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Liam Gallagher & John Squire: the album verdict

A solid, if unspectacular record, showcasing the talents of both Manchester legends without blowing the roof off.



2024 was the year Oasis were supposed to reform. Or, at least, that’s what many had predicted and with good reason. Over the past couple of years, Liam and Noel Gallagher have definitely toned down their sibling hatred and, of course, there’s the small matter of the approaching thirtieth anniversary of iconic debut Definitely Maybe.


The stage was set for the most anticipated comeback in British music history, so what a disappointment then when this never materialised and old wounds weren’t healed.


What we got instead wasn’t too bad of a consolation though, in fairness: in January, it was announced that Liam would be joining forces with Stone Roses guitarist John Squire for a new album of original songs. Hurrah! Two of the best elements of two of the most iconic British bands coming together couldn’t fail but whet the appetite.


After a lukewarm reception to a couple of the preview singles, the album eventually arrived on 1 March 2024 to varied reactions. I’ll be honest and admit on the first listen I wasn’t particularly feeling the album. But never the one to write anything off too quickly, I decided to give it a few more listens before making a judgement. In the end, the whole thing grew on us without ever feeling the need to overwhelm the project with praise. Overall, a mixed bag with lots to enjoy and a few songs struggling to hold my interest.



As you’d expect, the Manchester legends collaboration is a nostalgic exercise for the most part, catering entirely for their established audiences and thus doesn’t explore any new territory worthy of recruiting new followers. Disappointing perhaps, but not entirely unexpected. Nor does it ever reach anywhere close to the peak levels of the Stone Roses or Oasis. Though we’d be deluding ourselves if we went in with those expectations.


Overall, you really can’t fault Liam’s vocal delivery on the album and he’s complimented by sprinklings of John Squire guitar magic, ensuring this is better than any other Liam Gallagher solo output. The record itself is defined by heavy nods to the 1960s, through blues rock and psychedelic rock influences of Jimi Hendrix, The Doors, The Rolling Stones and, of course, The Beatles. Which, again, isn't too surprising that they’d play to gallery.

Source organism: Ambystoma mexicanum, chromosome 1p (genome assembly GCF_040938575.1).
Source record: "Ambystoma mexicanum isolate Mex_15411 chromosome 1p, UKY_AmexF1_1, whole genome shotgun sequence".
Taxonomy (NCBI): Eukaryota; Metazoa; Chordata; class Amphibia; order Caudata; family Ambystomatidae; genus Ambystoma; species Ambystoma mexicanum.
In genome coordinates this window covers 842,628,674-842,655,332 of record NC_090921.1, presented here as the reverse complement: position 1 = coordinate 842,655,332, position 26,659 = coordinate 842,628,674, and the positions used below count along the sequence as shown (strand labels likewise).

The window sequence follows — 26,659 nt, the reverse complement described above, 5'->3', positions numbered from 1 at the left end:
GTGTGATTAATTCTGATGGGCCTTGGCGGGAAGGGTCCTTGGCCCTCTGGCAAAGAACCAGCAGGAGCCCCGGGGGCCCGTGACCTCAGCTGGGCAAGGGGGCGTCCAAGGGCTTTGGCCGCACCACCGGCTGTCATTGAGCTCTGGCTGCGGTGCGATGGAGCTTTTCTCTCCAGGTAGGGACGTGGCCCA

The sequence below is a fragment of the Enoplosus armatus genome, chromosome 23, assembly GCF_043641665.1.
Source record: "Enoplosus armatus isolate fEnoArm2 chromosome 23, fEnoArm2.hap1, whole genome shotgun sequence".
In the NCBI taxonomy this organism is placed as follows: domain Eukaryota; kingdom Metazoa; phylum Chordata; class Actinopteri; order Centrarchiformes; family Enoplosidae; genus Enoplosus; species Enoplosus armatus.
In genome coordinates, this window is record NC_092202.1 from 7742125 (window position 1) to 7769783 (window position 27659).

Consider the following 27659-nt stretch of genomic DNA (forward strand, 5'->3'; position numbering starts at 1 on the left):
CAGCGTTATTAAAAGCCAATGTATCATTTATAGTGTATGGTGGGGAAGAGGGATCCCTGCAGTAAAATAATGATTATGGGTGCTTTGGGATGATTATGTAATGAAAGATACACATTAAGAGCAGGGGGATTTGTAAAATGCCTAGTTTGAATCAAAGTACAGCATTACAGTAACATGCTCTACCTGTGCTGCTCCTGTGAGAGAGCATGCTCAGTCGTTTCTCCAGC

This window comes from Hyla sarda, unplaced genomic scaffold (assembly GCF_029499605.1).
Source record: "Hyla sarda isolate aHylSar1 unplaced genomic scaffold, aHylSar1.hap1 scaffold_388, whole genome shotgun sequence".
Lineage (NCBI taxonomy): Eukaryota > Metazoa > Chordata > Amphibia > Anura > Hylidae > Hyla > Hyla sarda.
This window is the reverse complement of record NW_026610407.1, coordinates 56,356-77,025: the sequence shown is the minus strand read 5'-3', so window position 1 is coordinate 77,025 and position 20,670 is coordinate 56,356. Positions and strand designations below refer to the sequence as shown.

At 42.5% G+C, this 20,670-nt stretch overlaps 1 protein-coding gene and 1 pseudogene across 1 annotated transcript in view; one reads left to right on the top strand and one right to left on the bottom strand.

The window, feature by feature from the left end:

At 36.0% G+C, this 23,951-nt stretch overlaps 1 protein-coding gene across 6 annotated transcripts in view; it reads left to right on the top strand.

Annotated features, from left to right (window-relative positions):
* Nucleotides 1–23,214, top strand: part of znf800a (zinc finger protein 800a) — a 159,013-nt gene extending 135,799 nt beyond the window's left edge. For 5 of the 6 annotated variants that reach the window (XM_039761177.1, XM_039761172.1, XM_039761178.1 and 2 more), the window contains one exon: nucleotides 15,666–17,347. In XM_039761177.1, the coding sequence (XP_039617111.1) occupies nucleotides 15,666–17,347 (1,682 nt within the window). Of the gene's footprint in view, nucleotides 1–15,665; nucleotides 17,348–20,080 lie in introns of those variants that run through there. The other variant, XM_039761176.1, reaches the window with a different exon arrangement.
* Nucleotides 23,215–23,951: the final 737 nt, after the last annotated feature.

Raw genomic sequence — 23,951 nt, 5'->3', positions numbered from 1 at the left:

As for favourites, ‘Raise Your Hands’ is a jumpy, anthemic curtain raiser, ‘Mars To Liverpool’ has grown on me as their second single, while psych-rock jam ‘Just Another Rainbow’ still stands out as the crowning moment (even if we need to overlook Liam listing his favourite colours in the rainbow!). ‘Love You Forever’ gives heavy ‘Purple Haze’ Jimi Hendrix shades and immediately sprung out, as did ‘I’m So Bored’, the closest the record gets to packing in the punch of Oasis while closing on a delightful psych-rock outro.



As for the bad, certain tracks like ‘Make It Up As You Go Along’ and ‘I’m A Wheel’ became easy skips for me, while the second half doesn’t possess the same likeability as the first. To be fair, there were a couple others I wasn’t entirely loving either, but I couldn’t find it in my heart to completely write off – several of these songs are redeemed by John Squire’s guitar playing that’d suddenly arise to save the banality (the beautiful bluesy guitar licks on closer ‘Mother’s Nature Song’ being a prime example).


On Wednesday night (13 March), Liam Gallagher and John Squire played the album in full at Glasgow’s Barrowlands. With tickets going on sale for over £75, many felt short changed by a 50 minute set that ended on a flawless cover of Rolling Stones ‘Jumpin' Jack Flash’. Would I pay that money to see them perform this album in its entirety? No chance. Even half of that and I’d still need to be convinced.


And that sums the album up for me. All in all a solid, if unspectacular record, showcasing the talents of both Manchester legends without blowing the roof off, nor have you wanting to throw money to see it live.


Maybe I’m off my hinges, but a 6.5/10 rating feels apt.

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